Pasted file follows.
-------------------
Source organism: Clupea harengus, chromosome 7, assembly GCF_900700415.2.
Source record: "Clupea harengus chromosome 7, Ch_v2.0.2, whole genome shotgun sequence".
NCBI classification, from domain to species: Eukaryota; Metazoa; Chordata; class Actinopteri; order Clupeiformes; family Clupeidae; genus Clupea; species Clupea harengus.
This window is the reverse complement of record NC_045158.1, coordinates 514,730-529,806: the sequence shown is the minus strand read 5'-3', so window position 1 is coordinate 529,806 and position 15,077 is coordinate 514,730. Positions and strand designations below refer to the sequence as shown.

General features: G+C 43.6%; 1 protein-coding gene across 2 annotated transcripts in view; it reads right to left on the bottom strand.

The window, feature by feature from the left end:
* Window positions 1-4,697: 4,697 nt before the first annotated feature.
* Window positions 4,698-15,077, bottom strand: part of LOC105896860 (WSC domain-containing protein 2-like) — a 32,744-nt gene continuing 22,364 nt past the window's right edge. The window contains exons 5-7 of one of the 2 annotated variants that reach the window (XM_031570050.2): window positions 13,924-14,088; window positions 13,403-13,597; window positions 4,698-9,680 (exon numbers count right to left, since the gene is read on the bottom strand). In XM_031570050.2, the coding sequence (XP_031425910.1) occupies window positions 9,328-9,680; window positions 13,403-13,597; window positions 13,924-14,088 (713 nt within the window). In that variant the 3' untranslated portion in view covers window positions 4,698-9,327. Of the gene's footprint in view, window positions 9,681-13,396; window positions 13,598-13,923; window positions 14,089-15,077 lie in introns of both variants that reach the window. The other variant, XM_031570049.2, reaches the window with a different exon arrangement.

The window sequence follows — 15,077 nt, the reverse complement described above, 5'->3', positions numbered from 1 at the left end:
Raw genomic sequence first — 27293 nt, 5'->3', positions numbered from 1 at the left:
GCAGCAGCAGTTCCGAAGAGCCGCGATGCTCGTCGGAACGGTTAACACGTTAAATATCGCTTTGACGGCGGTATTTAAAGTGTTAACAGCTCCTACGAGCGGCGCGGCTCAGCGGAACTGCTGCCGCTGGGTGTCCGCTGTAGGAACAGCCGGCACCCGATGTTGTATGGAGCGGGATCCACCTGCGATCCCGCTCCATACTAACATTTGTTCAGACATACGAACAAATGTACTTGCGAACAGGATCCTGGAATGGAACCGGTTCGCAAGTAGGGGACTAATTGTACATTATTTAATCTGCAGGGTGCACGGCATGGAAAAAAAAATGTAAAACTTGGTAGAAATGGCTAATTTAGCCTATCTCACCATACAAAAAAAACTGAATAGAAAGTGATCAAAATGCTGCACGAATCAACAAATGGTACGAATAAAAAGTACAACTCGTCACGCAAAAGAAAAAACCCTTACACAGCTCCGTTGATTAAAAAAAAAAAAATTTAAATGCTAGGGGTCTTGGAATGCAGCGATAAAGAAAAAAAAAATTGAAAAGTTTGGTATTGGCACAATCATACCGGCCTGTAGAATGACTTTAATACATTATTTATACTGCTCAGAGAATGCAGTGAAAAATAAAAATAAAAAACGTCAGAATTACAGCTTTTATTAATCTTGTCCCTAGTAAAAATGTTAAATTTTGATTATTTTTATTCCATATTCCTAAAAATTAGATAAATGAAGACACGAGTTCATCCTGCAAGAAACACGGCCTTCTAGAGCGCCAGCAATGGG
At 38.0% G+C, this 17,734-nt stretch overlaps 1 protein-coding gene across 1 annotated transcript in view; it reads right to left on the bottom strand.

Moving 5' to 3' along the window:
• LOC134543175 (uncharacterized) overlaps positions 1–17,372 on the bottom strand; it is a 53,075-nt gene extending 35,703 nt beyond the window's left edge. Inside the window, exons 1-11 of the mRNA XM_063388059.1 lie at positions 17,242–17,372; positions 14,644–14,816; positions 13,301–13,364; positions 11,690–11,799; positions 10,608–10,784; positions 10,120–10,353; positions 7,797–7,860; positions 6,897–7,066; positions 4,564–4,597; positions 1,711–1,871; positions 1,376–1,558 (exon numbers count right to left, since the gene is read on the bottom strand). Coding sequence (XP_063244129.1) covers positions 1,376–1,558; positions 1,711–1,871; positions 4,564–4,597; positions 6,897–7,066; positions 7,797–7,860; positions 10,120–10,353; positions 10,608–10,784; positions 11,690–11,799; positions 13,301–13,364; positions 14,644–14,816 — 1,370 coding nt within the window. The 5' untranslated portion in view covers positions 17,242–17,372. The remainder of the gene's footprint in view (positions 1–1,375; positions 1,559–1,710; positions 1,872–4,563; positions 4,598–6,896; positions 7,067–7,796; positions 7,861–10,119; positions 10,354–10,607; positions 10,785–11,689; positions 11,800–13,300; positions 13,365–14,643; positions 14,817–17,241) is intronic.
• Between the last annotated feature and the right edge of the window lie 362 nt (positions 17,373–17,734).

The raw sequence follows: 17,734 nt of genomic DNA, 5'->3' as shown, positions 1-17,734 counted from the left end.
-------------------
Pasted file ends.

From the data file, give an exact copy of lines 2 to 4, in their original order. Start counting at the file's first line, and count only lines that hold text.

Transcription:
Source record: "Clupea harengus chromosome 7, Ch_v2.0.2, whole genome shotgun sequence".
NCBI classification, from domain to species: Eukaryota; Metazoa; Chordata; class Actinopteri; order Clupeiformes; family Clupeidae; genus Clupea; species Clupea harengus.
This window is the reverse complement of record NC_045158.1, coordinates 514,730-529,806: the sequence shown is the minus strand read 5'-3', so window position 1 is coordinate 529,806 and position 15,077 is coordinate 514,730. Positions and strand designations below refer to the sequence as shown.